Crossing choir presents ‘Seven Responses’ to sacred sorrow of baroque oratorio

Members of The Crossing chamber choir rehearse for 'Seven Responses

Members of The Crossing chamber choir rehearse for 'Seven Responses

This weekend, a classic oratorio about the body parts of Jesus will get a modern update by a Philadelphia choir.

The Crossing choir asked seven composers to respond to the seven pieces of “Membra Jesu Nostri” (“The Limbs of Our Jesus”), a Lutheran oratorio written in 1680 by baroque composer Dietrich Buxtehude.

The music has seven sections, each focused on a different part of Jesus as he hung from the cross: feet, knees, hands, side, breast, heart, and head. It’s both a lamentation and exaltation.

Holy hands, I embrace you,and, lamenting, I delight in you,I give thanks for the terrible wounds,the hard nails, the holy drops,shedding tears with kisses

“Almost every single movement talks about wounds. Wounds wounds wounds wounds wounds, you know?” said Donald Nally, conductor of The Crossing. “But it’s also joyful. For the German baroque Lutheran, dying is a good thing. Wounds are not, but Christ dying from them allows them to have salvation, to meet him. There is joy in the piece.”

Three years ago, Nally had an idea to blend baroque with the contemporary music, commissioning seven composers to respond to each part of Buxtehude’s oratorio, then playing them side-by-side. The result, “Seven Responses,” premieres this weekend at the Philadelphia Episcopal Church in University City.

“The whole project is looking at the way we view the suffering of others in the 18th century, and today,” said Nally.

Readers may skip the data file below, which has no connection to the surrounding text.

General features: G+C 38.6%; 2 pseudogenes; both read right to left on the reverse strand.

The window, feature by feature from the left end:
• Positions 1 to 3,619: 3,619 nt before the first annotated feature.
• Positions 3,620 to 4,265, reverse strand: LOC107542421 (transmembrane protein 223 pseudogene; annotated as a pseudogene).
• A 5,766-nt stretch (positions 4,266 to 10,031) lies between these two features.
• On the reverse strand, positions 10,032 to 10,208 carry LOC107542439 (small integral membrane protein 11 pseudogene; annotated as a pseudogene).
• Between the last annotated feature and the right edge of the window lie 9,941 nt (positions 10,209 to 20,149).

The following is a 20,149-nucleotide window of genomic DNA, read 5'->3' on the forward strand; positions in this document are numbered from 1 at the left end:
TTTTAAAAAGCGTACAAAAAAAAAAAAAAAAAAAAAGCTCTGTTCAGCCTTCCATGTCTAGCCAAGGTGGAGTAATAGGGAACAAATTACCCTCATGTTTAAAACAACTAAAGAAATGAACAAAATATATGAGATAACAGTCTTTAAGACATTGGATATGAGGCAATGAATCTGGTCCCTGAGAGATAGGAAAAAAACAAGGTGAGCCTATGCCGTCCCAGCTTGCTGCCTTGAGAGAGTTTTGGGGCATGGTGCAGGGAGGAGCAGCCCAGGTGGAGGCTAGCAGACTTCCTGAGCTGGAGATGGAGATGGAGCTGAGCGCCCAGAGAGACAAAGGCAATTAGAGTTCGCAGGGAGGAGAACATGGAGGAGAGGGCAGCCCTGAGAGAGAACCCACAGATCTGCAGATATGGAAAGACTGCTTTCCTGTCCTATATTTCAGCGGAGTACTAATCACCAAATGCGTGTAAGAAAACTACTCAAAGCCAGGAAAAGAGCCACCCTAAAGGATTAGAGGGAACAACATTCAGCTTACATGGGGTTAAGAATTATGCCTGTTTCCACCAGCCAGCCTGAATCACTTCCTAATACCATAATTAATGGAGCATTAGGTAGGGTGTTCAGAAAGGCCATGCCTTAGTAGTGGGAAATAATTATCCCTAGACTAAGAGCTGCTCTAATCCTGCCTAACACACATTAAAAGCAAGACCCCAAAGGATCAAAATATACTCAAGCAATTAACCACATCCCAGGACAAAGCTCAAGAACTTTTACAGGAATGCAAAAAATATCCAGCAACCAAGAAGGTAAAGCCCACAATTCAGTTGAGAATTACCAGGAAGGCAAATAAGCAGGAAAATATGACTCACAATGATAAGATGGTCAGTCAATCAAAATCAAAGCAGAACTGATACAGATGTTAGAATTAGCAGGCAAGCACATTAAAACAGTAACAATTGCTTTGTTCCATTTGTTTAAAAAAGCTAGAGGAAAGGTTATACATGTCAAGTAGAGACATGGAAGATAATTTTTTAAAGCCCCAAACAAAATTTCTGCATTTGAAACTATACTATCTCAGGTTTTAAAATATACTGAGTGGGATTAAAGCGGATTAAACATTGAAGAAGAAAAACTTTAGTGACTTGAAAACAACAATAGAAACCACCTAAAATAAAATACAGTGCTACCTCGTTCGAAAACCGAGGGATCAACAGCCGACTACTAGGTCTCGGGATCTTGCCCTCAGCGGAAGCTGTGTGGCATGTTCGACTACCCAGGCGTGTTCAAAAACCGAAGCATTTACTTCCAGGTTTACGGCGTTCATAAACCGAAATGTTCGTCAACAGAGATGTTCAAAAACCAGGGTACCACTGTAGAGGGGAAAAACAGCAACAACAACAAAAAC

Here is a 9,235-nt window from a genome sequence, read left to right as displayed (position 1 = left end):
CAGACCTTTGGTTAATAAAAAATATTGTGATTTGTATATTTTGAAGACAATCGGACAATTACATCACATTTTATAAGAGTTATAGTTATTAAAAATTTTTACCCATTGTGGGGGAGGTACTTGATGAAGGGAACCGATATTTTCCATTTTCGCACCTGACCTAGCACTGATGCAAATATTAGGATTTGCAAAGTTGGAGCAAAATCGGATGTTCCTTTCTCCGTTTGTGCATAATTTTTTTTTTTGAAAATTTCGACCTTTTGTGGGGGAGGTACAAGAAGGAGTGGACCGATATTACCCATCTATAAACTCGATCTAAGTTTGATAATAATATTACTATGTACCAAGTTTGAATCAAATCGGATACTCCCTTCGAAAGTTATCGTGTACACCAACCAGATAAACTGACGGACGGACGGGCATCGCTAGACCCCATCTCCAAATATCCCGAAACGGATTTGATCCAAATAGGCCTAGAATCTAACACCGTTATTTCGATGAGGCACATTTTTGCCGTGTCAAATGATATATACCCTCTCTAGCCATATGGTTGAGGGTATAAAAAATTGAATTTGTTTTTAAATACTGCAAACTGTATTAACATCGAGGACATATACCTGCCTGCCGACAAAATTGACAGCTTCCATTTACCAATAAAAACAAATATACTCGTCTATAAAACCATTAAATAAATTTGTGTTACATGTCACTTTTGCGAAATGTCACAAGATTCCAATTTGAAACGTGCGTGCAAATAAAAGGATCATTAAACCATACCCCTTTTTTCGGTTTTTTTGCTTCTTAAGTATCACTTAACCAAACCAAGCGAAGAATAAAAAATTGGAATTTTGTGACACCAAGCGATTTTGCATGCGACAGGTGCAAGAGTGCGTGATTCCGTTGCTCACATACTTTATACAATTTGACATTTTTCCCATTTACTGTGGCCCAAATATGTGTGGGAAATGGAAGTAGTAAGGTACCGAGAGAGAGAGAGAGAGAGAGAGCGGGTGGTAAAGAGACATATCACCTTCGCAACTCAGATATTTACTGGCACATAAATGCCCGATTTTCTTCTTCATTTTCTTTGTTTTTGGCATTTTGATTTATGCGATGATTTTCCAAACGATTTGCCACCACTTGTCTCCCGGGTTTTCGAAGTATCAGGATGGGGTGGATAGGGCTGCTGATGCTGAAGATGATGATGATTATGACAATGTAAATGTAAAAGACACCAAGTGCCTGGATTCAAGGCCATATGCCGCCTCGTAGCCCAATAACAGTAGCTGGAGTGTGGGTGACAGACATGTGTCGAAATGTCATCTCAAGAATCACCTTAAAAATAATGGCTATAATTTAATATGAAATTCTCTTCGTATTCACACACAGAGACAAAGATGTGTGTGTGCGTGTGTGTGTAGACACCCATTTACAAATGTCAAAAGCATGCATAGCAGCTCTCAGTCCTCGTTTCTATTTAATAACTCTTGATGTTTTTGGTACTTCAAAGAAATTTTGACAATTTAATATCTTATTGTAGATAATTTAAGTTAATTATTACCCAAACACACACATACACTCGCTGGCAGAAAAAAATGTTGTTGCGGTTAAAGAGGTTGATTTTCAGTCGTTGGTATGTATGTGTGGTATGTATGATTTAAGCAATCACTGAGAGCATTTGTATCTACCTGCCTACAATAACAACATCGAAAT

The roster of composers is impressive: Americans David T. Little, Caroline Shaw and Lewis Spratlan;  Anna Thorvaldsdottir of Iceland; Hans Thomalla of Germany; Pelle Gudmundsen-Holmgreen of Denmark; and Santa Ratniece of Latvia.

Shaw, 28, is the youngest person to win a Pulitzer Prize for composition. She has been intimate with the Buxtehude oratorio as both vocalist and violinist. The section “To the Hands” is a personal favorite.

“There’s really simple suspension that happens in the choir, but it’s one of those moments that really carves into my musical being, into my heart,” said Shaw. “It’s just a choral suspension. I could probably live with that choral suspension for many, many hours.”

While directly referencing passages of the original by Buxtehude, Shaw added text, including pieces of the poem engraved on the Statue of Liberty, “The New Colossus” by Emma Lazarus.

“Thinking about the poem at the Statue of Liberty and this idea of a beckoning hand,” said Shaw. “Her beacon-hand beckons. What is it to open one’s hand to someone else beyond, to someone’s suffering, to someone in need?”

Shaw is primarily making musical connections between contemporary classical and Buxtehude’s baroque style. But Nally believes there is a subtle hint of political messaging in the piece.

“I think she’s making a statement about the time we’re living in and the discussion we’re having in the United States,” said Nally. “For me, it’s shocking and inconceivable we’re having the rhetoric we’re having.”

After the premiere in Philadelphia, the Seven Responses will be performed at New York’s Lincoln Center later this summer.

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